That sentence represents one of the report’s only discussions of urban form. It appears occasionally elsewhere in the chapter, but the framing unfortunately focuses on transportation, and treats land use as fixed – a massive oversight. While there are occasional mentions of the value of “co-ordinating” transportation and land use, these are not quantified and do not make it into the conclusions of the report. There is a separate chapter on housing, but it focuses on building construction and energy consumption, again omitting urban form. As so often in the past, urban structure is forgotten and falls into the cracks between disciplines.
The report sensibly treats the US as a “special case” in the international context, since it’s so low density. (e.g., increasing transit service in many US cities could plausibly increase GHG emissions – if no new riders are attracted but more buses are on the road). But it’s a double-edged sword – it suggests that US cities can continue to follow an auto-dependent path, since the report doesn’t contemplate changing land use.
At the end of the day, though, the main problem is the inconclusiveness of the research – the focus on the exceptional context of the USA has too often limited researchers from observing the clearer trends in other parts of the world. Integrated land use/transport models are still too immature for this type of policy analysis, and international comparison studies remain plagued by data incompatibilities. Finally, the field rarely presents its results in a policy-relevant manner – I have never seen a transportation/land use report that estimated the cost of a policy in terms of US$/tCO2-equivalent. It’s unfortunate – researchers in fields like biofuels are doing a lot of work to estimate greenhouse gas reductions, and their results are immediately relevant to policymakers.
Almost all of these readings are old, dating back to my initial forays into understanding transportation. They’re listed in the order I read them, from newest to oldest. Most of the content is just quotations I found interesting, with a few comments. Many of the comments no longer reflect my current thinking; take it with a big grain of salt. If you’re an author of one of these publications and object to the (admittedly extensive) quotations I’ve included here, please let me know.
- Stephen Goddard. Getting There: The Epic Struggle between Road and Rail in the American Century, 1994.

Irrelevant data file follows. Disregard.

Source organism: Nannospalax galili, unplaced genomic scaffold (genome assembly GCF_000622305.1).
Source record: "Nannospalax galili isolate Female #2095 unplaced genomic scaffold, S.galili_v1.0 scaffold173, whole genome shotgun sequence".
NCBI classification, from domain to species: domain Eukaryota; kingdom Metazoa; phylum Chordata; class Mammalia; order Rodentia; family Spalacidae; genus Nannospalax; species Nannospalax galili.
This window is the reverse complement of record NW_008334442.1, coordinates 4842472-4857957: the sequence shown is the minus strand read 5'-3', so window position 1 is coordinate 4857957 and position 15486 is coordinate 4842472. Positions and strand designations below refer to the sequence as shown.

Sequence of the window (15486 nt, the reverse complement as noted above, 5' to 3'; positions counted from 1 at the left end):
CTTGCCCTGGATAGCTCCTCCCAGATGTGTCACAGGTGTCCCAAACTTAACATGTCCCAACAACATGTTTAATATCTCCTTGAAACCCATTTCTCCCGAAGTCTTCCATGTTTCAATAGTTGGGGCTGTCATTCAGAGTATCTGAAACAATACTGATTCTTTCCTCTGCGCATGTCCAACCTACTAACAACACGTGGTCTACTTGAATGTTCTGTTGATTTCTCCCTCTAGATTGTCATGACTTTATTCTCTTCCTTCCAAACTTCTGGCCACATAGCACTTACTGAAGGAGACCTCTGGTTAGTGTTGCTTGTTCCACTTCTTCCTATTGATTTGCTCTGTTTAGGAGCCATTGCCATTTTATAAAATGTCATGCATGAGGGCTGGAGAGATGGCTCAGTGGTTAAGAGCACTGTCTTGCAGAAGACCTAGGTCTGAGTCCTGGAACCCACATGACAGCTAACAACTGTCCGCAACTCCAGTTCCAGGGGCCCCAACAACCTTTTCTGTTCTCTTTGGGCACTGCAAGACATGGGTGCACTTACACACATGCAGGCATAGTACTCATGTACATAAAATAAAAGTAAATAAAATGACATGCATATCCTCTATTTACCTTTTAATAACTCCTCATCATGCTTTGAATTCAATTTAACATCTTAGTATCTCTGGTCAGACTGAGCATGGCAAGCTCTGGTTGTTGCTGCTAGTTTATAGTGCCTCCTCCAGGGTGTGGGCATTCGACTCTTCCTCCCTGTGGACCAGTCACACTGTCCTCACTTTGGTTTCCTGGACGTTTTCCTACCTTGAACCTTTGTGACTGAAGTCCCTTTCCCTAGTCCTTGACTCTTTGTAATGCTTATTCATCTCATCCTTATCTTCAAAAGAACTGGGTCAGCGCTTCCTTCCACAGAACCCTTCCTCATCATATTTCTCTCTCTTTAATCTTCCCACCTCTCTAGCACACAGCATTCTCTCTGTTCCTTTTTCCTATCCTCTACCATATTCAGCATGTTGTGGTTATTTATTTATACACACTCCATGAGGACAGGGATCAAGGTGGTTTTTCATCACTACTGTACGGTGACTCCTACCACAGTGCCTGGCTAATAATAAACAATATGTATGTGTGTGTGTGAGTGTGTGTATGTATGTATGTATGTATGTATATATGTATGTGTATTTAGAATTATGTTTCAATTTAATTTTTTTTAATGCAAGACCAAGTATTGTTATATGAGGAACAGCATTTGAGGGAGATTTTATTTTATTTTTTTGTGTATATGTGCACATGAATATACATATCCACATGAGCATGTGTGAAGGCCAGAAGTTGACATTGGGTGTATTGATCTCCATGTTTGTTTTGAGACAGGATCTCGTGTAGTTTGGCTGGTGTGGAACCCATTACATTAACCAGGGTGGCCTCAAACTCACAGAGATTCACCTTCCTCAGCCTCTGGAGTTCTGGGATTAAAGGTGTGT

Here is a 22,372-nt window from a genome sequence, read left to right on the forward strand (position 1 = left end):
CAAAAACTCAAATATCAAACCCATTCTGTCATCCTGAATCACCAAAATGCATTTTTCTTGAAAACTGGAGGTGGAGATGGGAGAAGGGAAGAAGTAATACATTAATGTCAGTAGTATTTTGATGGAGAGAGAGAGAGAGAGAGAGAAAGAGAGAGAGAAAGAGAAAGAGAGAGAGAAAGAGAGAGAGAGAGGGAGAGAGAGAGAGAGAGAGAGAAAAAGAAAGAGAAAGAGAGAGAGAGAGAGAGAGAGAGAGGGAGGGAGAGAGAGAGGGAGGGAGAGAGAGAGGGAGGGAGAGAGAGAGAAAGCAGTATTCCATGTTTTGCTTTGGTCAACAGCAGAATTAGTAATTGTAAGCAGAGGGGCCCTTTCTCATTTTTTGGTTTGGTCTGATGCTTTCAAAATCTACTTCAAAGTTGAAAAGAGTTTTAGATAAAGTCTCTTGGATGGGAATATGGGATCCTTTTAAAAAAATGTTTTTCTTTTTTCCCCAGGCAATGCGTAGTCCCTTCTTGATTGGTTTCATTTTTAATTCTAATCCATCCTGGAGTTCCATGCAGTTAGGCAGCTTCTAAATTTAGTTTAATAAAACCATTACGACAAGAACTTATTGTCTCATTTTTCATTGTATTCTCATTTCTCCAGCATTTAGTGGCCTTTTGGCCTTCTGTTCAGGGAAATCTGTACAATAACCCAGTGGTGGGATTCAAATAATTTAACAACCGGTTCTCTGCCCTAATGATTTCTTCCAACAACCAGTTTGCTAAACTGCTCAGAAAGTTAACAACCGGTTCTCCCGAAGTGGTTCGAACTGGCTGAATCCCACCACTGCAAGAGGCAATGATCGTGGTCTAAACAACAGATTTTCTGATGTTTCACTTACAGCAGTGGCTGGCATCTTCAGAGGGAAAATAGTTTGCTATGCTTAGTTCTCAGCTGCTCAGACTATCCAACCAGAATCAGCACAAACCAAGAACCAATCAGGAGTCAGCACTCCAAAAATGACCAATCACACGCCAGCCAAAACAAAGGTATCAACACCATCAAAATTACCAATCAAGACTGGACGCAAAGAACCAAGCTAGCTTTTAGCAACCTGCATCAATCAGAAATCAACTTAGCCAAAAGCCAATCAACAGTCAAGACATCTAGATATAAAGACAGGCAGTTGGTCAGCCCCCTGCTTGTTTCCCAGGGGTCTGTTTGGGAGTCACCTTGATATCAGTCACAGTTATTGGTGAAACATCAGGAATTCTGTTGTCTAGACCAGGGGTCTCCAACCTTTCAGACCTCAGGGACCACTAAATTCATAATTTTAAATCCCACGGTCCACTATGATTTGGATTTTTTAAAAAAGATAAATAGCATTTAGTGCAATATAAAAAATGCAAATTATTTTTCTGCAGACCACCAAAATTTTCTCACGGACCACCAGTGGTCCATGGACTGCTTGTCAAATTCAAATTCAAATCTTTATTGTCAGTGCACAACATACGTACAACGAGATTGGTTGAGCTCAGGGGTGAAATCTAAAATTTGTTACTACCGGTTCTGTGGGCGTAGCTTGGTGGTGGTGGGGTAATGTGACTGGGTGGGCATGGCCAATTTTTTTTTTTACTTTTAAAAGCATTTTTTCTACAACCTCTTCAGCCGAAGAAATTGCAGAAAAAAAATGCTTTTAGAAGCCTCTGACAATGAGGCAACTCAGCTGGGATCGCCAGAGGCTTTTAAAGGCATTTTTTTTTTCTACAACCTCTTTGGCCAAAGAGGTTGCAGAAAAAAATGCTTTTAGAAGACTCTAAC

- Robert Cervero. The Transit Metropolis: A Global Inquiry, 1998.
- Hugh McClintock. Planning for Cycling: Principles, Practice and Solutions for Urban Planners, 2002.
- Peter Newman and Jeffrey Kenworthy. Sustainability and Cities, 1999.
- Boris Pushkarev and Jeffrey Zupan. Public Transportation and Land Use Policy, 1977.
- John Punter. The Vancouver Achievement: Urban Planning and Design, 2003.
- Peter Newman and Jeffrey Kenworthy. The Land Use-Transport Connection, 1996.
- Anthony Downs. Stuck in Traffic: Coping with Peak-Hour Traffic Congestion, 1992. (Also includes Still Stuck in Traffic.)
- John Roberts. Quality Streets: How Traditional Urban Centres Benefit from Traffic Calming, 1989.
- Jane Jacobs. The Nature of Economies, 2000.
- Jane Jacobs. Cities and the Wealth of Nations, 1984.
- Eric Miller, David Kriger and John Hunt. Integrated Urban Models for Simulation of Transit and Land Use Policies, 1998.
- Mike Davis. Dead Cities, 2002.
- Fotheringham and Wegener. Spatial Models and GIS, 2000.
- Mark Garrett and Martin Wachs. Transportation Planning on Trial, 1996.
- Jane Jacobs. The Death and Life of Great American Cities, 1961.
- Paul Moore and Terry Thorsnes. The Transportation/Land Use Connection, 1994.
I just finished a term paper on “corridors in the polycentric city,” looking at various bodies of literature and their ideas for the urban form in transit corridors linking nodes in a city. Along the way, I read Stephen Marshall’s excellent Streets & Patterns, a well thought-out analysis of road hierarchies and the subtle auto-oriented biases they introduce. Marshall talked at great length about the Buchanan report (Traffic in Towns), a British government report from 1963.